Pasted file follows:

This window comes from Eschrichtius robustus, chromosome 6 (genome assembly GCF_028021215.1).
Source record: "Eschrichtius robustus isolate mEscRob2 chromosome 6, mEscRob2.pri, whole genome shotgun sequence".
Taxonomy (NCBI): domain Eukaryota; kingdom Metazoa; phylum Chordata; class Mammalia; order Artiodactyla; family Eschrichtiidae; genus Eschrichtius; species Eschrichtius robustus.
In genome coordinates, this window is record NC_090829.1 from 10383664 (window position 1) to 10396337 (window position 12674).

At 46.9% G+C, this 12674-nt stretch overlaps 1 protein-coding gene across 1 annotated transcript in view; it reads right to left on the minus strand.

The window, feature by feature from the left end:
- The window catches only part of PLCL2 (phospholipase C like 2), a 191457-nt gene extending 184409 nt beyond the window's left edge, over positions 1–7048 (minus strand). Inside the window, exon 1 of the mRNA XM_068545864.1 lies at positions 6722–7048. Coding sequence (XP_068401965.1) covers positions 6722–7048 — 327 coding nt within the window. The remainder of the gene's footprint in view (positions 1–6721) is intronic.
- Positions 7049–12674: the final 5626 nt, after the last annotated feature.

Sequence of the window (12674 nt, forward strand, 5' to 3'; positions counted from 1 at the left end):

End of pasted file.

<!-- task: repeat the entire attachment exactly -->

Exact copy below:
This window comes from Eschrichtius robustus, chromosome 6 (genome assembly GCF_028021215.1).
Source record: "Eschrichtius robustus isolate mEscRob2 chromosome 6, mEscRob2.pri, whole genome shotgun sequence".
Taxonomy (NCBI): domain Eukaryota; kingdom Metazoa; phylum Chordata; class Mammalia; order Artiodactyla; family Eschrichtiidae; genus Eschrichtius; species Eschrichtius robustus.
In genome coordinates, this window is record NC_090829.1 from 10383664 (window position 1) to 10396337 (window position 12674).

At 46.9% G+C, this 12674-nt stretch overlaps 1 protein-coding gene across 1 annotated transcript in view; it reads right to left on the minus strand.

The window, feature by feature from the left end:
- The window catches only part of PLCL2 (phospholipase C like 2), a 191457-nt gene extending 184409 nt beyond the window's left edge, over positions 1–7048 (minus strand). Inside the window, exon 1 of the mRNA XM_068545864.1 lies at positions 6722–7048. Coding sequence (XP_068401965.1) covers positions 6722–7048 — 327 coding nt within the window. The remainder of the gene's footprint in view (positions 1–6721) is intronic.
- Positions 7049–12674: the final 5626 nt, after the last annotated feature.

Sequence of the window (12674 nt, forward strand, 5' to 3'; positions counted from 1 at the left end):